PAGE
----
Xi of Arabia
To turn the tide against extremism, Middle Eastern countries must be able to provide economic opportunities to their people, secured through trade, investment, and jobs. In this fundamental respect, China has much to offer – and its president has once again shown his determination to offer it.
BEIJING – Those who have criticized China’s cautious foreign policy need to reconsider their position, following President Xi Jinping’s just-completed visit to Saudi Arabia and Iran – two major Middle Eastern powers that are currently at each other’s throats. The visits reflect the more active foreign-policy approach that Xi has spearheaded, particularly in the Middle East. This new approach raises an important question: Can China’s impact on the region be more constructive than that of the United States?
Now is certainly a tense time to become involved in the Middle East, a region where, as Richard N. Haass argues, a New Thirty Years’ War, in which “civil wars and proxy wars become impossible to distinguish,” is unfolding. A key factor in unleashing the current chaos – which represents the convergence of numerous deep-rooted challenges and conflicts – was America’s 2003 invasion of Iraq. By eliminating Saddam Hussein’s Sunni regime, the US paved the way for a Shia-led government, a development that tilted the regional balance of power toward Iran and left Sunni-ruled Saudi Arabia feeling encircled by a Shia coalition.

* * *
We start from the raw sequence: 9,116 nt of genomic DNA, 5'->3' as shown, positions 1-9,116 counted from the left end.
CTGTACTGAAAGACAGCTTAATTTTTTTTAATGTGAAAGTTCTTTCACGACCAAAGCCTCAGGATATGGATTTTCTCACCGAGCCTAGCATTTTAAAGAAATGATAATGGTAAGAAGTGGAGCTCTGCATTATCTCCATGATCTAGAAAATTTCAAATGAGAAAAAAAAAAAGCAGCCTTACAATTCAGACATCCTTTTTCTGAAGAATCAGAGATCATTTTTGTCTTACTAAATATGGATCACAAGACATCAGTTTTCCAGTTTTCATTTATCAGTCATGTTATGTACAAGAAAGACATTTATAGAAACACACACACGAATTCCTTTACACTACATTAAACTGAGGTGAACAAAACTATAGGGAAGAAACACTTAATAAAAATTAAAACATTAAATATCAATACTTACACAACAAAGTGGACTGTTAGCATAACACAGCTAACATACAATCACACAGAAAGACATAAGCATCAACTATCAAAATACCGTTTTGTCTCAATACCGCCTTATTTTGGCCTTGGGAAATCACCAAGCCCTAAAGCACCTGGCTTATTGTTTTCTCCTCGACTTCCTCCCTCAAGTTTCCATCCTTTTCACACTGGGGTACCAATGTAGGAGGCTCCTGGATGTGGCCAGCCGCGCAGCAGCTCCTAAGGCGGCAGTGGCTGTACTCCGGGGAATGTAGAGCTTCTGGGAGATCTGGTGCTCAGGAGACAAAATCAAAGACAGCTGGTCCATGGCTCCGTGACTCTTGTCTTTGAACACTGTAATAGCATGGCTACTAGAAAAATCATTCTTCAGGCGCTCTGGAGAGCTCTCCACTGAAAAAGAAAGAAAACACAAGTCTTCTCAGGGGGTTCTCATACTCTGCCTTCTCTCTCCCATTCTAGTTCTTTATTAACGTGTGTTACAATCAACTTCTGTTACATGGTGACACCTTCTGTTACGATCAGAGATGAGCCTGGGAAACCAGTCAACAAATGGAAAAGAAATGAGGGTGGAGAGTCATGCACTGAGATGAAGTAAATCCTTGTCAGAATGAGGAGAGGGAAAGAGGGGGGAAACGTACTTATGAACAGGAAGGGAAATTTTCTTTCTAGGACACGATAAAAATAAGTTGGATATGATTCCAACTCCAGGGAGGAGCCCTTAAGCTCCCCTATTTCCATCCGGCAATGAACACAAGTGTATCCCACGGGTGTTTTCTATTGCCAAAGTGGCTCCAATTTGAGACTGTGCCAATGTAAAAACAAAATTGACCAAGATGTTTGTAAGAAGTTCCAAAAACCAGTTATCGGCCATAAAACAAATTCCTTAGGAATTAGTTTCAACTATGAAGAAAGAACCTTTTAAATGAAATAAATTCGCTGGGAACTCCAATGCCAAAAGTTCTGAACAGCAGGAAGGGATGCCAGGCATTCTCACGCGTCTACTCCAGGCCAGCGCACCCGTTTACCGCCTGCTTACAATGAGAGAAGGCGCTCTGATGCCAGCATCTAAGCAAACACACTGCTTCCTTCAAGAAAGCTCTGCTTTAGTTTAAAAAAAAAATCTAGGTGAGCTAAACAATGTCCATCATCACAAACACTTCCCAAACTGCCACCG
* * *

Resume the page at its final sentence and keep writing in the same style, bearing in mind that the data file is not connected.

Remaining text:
That is why Iran and Saudi Arabia are so deeply involved in Syria’s civil war. They know that the fate of President Bashar al-Assad’s Alawite regime will have significant implications for the regional order. For Saudi Arabia, reining in Iran is all the more important in the wake of the recent agreement on the country’s nuclear program, which has resulted in the lifting of international economic sanctions that have long constrained Iran’s regional leadership ambitions.